Your July 2023 Reads

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Acclaimed Horror Writer Forges Bright Paths Through Dark Worlds

Works of Art, Inside and Out: The Johnson Museum at 50

Board of Trustees 101

Featured titles include a novel ripped from the headlines, a delectable baking book, and a guide to the wilds of Philly

Did you know that Cornell has an online book club? Check it out!

And for more books by Big Red authors, peruse our previous round-ups.

The cover of "Lucky Dogs"

Lucky Dogs

Helen Schulman ’83

The latest entry from the bestselling novelist is torn from the headlines of the #MeToo movement; the New York Times calls it “deeply knowing, properly indignant, and—maybe the best revenge—very funny.”

It was inspired (as the author notes) by a further betrayal that the actor Rose McGowan suffered as she sought to bring Harvey Weinstein to justice for sexual assault: the efforts of a female private investigator to gain her confidence and funnel info to Weinstein’s defense team.

Here, the assault victim is a TV star named Merry. She develops a close friendship with an older woman named Nina—who purports to work for a women’s rights group—after they meet in a Paris ice cream shop. It proves, of course, to be a set-up: Nina is really Samara, a former Bosnian war refugee working for a shady agency hired by the creepy director whom Merry is accusing of rape in an upcoming memoir.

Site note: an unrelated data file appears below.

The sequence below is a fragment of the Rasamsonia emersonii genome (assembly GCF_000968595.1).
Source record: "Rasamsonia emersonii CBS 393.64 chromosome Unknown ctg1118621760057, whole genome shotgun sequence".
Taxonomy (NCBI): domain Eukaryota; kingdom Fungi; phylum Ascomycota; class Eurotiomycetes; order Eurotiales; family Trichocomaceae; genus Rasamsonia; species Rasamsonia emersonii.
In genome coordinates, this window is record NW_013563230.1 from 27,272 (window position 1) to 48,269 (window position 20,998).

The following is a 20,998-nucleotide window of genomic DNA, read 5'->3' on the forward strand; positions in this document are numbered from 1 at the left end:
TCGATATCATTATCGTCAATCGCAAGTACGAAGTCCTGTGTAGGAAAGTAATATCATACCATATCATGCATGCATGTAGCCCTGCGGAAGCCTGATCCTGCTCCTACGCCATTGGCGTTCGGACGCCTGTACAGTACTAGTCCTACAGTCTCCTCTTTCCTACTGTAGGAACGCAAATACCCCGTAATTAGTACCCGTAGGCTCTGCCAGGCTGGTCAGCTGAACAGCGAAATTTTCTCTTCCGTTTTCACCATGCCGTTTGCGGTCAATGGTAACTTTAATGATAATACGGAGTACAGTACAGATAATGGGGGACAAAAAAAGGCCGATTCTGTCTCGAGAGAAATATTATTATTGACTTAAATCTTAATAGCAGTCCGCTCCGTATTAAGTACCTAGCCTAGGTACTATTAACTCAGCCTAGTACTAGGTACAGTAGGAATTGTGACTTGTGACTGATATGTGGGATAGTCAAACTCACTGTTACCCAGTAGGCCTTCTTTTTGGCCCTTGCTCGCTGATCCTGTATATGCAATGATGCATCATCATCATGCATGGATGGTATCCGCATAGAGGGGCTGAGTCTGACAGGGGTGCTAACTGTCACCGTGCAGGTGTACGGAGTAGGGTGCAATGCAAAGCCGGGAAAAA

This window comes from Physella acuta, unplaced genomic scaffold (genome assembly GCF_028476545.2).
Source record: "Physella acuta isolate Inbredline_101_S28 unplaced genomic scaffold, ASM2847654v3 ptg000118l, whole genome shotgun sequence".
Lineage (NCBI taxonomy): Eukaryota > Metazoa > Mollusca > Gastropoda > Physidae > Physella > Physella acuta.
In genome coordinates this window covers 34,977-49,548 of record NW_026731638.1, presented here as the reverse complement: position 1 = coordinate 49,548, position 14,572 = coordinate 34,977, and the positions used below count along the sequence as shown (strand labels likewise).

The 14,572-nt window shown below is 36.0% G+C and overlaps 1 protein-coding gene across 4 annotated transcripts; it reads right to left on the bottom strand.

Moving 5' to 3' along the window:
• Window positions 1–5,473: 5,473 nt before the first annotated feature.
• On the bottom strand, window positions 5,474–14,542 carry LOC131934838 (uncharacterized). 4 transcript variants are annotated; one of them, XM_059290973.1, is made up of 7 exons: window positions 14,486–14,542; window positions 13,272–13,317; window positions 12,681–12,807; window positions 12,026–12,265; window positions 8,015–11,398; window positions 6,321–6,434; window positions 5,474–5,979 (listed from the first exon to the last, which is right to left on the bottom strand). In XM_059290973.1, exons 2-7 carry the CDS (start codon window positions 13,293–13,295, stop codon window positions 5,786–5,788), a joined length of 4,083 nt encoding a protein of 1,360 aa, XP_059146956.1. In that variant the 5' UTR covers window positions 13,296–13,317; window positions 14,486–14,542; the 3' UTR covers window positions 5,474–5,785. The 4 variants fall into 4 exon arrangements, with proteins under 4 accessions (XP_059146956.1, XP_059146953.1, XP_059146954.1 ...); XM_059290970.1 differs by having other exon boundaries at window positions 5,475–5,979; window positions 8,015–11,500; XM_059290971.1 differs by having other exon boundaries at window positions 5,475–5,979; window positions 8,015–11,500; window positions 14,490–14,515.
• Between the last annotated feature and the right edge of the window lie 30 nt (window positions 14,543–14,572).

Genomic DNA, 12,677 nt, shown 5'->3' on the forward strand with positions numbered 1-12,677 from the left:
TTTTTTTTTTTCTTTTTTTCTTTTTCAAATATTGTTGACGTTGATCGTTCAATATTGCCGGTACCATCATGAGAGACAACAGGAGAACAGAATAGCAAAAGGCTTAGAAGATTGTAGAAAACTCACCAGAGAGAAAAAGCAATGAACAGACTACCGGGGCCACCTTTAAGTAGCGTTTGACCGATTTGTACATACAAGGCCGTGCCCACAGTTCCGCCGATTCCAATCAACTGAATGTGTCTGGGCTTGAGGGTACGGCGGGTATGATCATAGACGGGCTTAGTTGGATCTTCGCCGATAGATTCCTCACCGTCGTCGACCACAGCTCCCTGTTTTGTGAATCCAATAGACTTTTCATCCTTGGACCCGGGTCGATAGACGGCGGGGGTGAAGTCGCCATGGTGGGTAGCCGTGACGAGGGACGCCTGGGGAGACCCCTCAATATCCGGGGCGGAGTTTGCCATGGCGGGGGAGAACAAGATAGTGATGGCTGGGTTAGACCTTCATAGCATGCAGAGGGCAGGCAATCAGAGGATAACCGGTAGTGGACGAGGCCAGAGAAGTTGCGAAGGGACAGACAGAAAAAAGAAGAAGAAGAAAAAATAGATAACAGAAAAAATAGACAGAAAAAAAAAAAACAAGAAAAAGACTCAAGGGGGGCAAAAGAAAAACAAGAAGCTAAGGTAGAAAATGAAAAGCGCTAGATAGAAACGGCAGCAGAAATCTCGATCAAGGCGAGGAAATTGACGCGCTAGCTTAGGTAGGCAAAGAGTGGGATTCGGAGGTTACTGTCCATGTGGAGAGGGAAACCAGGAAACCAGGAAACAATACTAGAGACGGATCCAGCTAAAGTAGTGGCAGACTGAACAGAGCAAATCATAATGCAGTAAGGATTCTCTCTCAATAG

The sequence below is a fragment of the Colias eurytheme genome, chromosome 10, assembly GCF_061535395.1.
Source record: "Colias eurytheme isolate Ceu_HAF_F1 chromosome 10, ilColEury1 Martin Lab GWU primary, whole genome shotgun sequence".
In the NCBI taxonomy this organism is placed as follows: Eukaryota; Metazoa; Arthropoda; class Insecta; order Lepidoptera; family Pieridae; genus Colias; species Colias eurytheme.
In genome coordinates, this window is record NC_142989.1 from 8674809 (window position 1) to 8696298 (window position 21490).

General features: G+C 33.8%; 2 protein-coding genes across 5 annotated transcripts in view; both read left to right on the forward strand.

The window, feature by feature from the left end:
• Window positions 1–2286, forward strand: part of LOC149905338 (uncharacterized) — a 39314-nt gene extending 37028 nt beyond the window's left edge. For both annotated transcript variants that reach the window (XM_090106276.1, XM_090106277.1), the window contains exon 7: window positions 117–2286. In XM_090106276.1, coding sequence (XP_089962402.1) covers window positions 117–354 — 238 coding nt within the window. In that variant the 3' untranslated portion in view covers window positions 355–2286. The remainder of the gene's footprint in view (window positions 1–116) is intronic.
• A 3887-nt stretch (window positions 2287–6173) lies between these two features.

“You might think that a book inspired by the role of Rose McGowan in the fall of Harvey Weinstein would have a fairly predictable story arc,” Kirkus says in a starred review, “but this barn burner of a novel handily incinerates that assumption.”

Schulman’s previous novels include This Beautiful Life, named one of the New York Times’s 100 Notable Books of 2011. She’s also a tenured professor at The New School, where she serves as fiction chair of the creative writing program.

More Than Cake

Natasha Pickowicz ’06

A multiple James Beard Award nominee, Pickowicz is an NYC-based pastry chef with an avid following. Her debut cookbook has garnered widespread praise from the food press, with nods from Bon Appetit, Food & Wine, Eater, and more.

“Celebrated for her fine-dining pastry work and fundraiser bake sales,” says Vanity Fair, “Natasha Pickowicz brings a community spirit to this soulfully precise book.”

The cover of "More than Cake"

Indeed, the book is subtitled 100 Baking Recipes Built for Pleasure and Community. In it, she offers instructions for such tasty (and unconventional) treats as Citrusy Macaroons, Nubby Granola Shortbread, Shoyu Peanut Cookies, and a dramatic-looking biscotti dubbed Fennel, Chocolate, and Hazelnut Spears—and that’s just in the cookie section.

Raves Booklist: “Pickowicz’s melodic prose makes you want to curl up with her book, a cup of tea, and one of her pecan and black cardamom buns and revel in the originality of such outside-the-box recipes.”

In summer 2022, Pickowicz and bestie Alison Leiby ’06 were featured in the Washington Post for their “Friendship Sandwich”—a concoction they’ve made and shared since their undergrad years.

The cover of "Undershore"


Kelly Hoffer, MA ’21

A doctoral candidate in English on the Hill, Hoffer holds an MFA in poetry from the Iowa Writers’ Workshop. She won the Lightscatter Press Prize for this first volume of poetry; its publication is part of the award.